The Pitfalls of Inaccurate Harvest Yield Data
Jennie Dvorak | August 31, 2017
Your yield data may come from your combine, grain cart, or from truck scales, but each has shortcomings that may impact your farm decisions.
This harvest, growers will spend significant time and money trying to get accurate yield data from combine yield monitors, grain carts and/or truck scale tickets. However, each of these sources has varying degrees of accuracy, depending on how well they are calibrated and maintained. Your source of yield data and how well it’s maintained can play a major factor in your farm decisions.
So how do you know that your yield numbers are accurate? We will discuss three sources of yield data, their shortcomings, and what implications inaccuracy can have on your decisions.
The Three Sources of Yield Data
You may decide to invest in a truck scale system for your bin site, a grain cart sensor to measure moisture and weight, or a yield monitoring system for your combine. How accurate are these sources of data, on average?
Truck Scale Data
If calibrated and maintained, truck scales have the lowest error. However, these scales are often far from the field and require someone to attribute the load to the right farm and field, possibly on a paper ticket that needs to find its way back to the office. Lost or misattributed loads could significantly contribute to yield error. This often leads to significant investment in tools and time to measure yield closer to the field, potentially slowing down harvest operations. One missed load on a 100 ac field can lead to error of 0.5% (assuming 180 bu/ac corn and a load is 1000bu).
Grain Cart Data
You might be using grain cart or combine data to track yield. The data you get from grain carts is only as good as your calibration with truck scale weight. If calibrated correctly, manufacturers such as Digistar and Avery Weigh-Tronix state that the data should be within 0.1% to 1% accuracy of your scale weight. But grain cart measurements typically are burdensome for an already busy grain cart operator, and don’t factor in moisture reliably, leading to another source of error.
Like grain carts, your yield monitor data is only as good as its calibration with grain carts or scale weights. Our customers tell us their yields reported by the combine are 5-10% off. Only a handful of our customers use combines as a source of truth today. Any miscalibration in any of these can lead to more than a 10% error in your yield data.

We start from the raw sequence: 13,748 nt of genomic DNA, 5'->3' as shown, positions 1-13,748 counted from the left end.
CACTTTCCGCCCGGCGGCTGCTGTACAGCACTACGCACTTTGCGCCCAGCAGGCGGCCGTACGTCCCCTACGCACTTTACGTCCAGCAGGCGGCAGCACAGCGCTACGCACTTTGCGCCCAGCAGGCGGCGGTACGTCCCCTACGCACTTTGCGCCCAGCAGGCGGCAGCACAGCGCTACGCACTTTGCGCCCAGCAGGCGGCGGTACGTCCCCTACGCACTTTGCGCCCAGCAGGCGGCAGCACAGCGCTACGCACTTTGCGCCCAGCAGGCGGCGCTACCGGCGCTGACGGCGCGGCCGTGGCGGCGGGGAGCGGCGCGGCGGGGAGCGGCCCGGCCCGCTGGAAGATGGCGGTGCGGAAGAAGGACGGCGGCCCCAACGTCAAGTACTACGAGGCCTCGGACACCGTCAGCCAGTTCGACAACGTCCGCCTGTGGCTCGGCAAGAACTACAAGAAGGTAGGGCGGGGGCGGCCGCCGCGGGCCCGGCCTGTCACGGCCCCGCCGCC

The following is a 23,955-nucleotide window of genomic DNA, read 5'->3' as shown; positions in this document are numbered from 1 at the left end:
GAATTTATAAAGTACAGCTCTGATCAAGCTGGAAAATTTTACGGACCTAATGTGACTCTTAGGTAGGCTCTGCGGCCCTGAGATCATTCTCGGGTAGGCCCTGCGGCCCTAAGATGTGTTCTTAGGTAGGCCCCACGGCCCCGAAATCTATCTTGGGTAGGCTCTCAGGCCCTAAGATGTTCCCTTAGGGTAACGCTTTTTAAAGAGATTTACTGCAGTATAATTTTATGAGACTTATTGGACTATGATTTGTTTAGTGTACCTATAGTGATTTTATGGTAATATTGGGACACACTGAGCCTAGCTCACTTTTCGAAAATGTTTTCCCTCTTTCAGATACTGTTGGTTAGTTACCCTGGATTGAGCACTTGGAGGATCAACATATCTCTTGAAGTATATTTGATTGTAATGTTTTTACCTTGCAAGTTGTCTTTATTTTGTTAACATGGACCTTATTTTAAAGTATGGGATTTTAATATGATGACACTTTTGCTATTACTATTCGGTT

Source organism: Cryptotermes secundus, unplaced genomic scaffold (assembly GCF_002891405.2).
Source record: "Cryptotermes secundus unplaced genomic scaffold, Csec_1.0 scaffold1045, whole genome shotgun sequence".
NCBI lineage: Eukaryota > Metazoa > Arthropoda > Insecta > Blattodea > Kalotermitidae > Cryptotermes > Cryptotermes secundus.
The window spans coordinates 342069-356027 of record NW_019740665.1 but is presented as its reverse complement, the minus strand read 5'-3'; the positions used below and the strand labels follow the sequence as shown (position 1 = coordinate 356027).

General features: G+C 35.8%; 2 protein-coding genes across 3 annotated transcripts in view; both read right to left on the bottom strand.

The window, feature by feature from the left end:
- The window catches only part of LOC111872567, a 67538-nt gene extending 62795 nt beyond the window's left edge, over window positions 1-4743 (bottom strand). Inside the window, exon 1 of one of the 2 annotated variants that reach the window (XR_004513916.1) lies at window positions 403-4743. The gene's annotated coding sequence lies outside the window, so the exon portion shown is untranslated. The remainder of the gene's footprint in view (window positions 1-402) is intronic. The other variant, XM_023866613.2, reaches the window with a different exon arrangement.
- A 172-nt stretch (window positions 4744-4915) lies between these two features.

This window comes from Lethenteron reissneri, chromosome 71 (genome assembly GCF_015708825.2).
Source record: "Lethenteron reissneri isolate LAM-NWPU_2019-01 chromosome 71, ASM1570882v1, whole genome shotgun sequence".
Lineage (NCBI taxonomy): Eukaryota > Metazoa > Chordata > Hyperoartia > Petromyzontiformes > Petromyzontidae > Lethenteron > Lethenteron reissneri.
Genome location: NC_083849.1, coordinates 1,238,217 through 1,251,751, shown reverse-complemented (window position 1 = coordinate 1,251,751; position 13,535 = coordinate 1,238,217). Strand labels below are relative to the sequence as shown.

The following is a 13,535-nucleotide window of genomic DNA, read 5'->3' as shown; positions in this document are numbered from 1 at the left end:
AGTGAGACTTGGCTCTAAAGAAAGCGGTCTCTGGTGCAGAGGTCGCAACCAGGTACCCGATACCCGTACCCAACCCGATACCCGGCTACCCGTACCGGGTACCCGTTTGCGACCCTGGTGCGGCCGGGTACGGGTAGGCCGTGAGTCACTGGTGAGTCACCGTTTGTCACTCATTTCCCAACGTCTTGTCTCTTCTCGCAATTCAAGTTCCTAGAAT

Farm Financial Implications
Knowing the accuracy of your yield data is one thing, but knowing the implications of inaccuracies is another, especially for crop insurance and the perceived financial implications.
Crop Insurance Premiums
If you can track and submit digital harvest data, your crop insurer has more insight your crop production risk and your farming practices, which can help the insurer to better underwrite and price your risk (i.e. your premium).
However, don’t forget that if you submit data using precision Ag harvesters, you will be required to prove that your harvester and grain cart are calibrated within 3% of scale weight. If you do not, then you are subject to the same rules as those growers who do not use precision technology, which means that you’re required to submit proof of your actual production (which is a lot of work!). Additionally, for any yield error you encounter, you will also have to update your crop insurance records.
Topline / Margin Analysis
We developed a simple table to illustrate the ramifications of a 0.1%, 1% and 10% yield error for corn and soybeans on your top line.
If you use your combine as your only source of harvest data, for example, and your combine was off by 10%, you could potentially have 10% more or less of your perceived inventory. Assuming that you harvest 180 bu/ac corn, you could have up to 18 bu/ac more or less in your inventory. Now let’s say you planted 1,000 acres of corn at a price of $3.50/bu, a 10% error in yield means you can misrepresent $63,000 on your bottom line.
You will probably not lose $63,000 from this mistake, but think of the impact to your field level decisions, crop inventory, and grain marketing. Here are a couple of examples:
- On a field with small margins and a high yield error, you can make a different decision on what crop to grow, or not grow. Growing a less productive crop based on inaccurate data has financial ramifications and can cost you tens-of-thousands of dollars each year.
- For grain marketing, a high yield error might cause you to over or under contract your inventory.
- Land rental renegotiations are coming up shortly, imagine having to explain a 10% error on your crop share. This might not have any financial implications, but can damage your credibility with your landlord.
Mistakes with yield data can impair your ability to make accurate farm decisions and can harm existing relationships with buyers and landlords.
Get Your Yield Data Right
It takes a lot of time and money to invest in the right tools and technology to track accurate yield data. Whether you get your yield data from your harvester, grain carts, or truck scales, we know how important your yield data is to your farm decisions. We’ve created a FMS platform to help you reconcile and understand your yield from all data sources to improve your grasp on your farm’s bottom line.
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